The fourth entry in the Bone Rattler series advances the protagonist Duncan McCallum to 1765 and into the throes of the Stamp Tax dissent, which marked the beginning of organised resistance to English rule. Duncan follows ritualistic murders that are strangely connected to both the theft of an Iroquois artefact and a series of murders and kidnappings in the network of secret runners supporting the nascent committees of correspondence—which are engaged in the first organised political dissent across colonial borders. He encounters a powerful conspiracy of highly placed English aristocrats who are bent on crushing all dissent, is captured by its agents, and sent into slavery in Virginia beside the kidnapped runners. Inspired by an aged native American slave and new African friends Duncan decides not just to escape but to turn their own intrigue against the London lords.
Included in the novel’s cast of characters are figures from our history who have their own destinies to fulfil in the next decade, including Benjamin Franklin (writing from London), Samuel Adams, the early Pennsylvania rebel James Smith, Dr. Benjamin Rush, and, very briefly, a soft spoken militia officer named Washington. The Blood of the Oak takes a fresh view on the birth of the new American nation, suggesting that the “freedom” that became the centrepiece of the Revolution was uniquely American, rising not just from unprecedented political discourse but also from the extraordinary bond with the natural world experienced by frontier settlers and native tribes.
I love historical novels and I have a keen interest in American history so I was delighted when I was offered this title for review.
Pattison deftly weaves a fictional tale steeped in historical facts and Native American mysticism. The blood curdling violence in the story added to the suspense as it reflected the savagery that I associate with that time and place.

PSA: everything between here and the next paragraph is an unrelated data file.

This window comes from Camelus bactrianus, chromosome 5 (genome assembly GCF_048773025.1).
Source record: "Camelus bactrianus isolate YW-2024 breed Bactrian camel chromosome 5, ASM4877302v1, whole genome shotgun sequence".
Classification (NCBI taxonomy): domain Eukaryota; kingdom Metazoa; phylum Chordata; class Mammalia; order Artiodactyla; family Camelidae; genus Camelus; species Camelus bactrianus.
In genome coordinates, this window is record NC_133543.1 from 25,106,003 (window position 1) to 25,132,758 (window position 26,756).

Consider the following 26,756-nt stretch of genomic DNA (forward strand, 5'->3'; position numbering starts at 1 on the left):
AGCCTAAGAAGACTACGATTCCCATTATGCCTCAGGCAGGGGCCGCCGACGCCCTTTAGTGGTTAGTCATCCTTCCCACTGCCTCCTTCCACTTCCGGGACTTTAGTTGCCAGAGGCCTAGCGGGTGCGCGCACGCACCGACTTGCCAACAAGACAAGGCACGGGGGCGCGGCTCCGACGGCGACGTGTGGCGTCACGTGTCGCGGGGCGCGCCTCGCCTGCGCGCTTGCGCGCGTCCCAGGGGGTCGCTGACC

I found the story engaging from the beginning however the reader needs to take time time to appreciate the complexity of the plot and the intricacy of the clues dotted throughout.
The Blood of the Oak has received many 5 star reviews on Amazon and Goodreads. I am in the minority with allotting it 3 stars.
It is a lengthy book and I found the language style used, although reminiscent of the period, quite difficult and tedious to read. It slowed the pace of the novel for me which meant that I lost interest in various places along the way. I understood and appreciated the literary references e.g to Shakespeare however I could never fully immerse myself in the story as I had to work harder to process what I was reading. The long list of characters from various backgrounds and allegiances was also a challenge as I had not read the previous books. I think I would have had a better connection to the story and the characters if I had started from the beginning.
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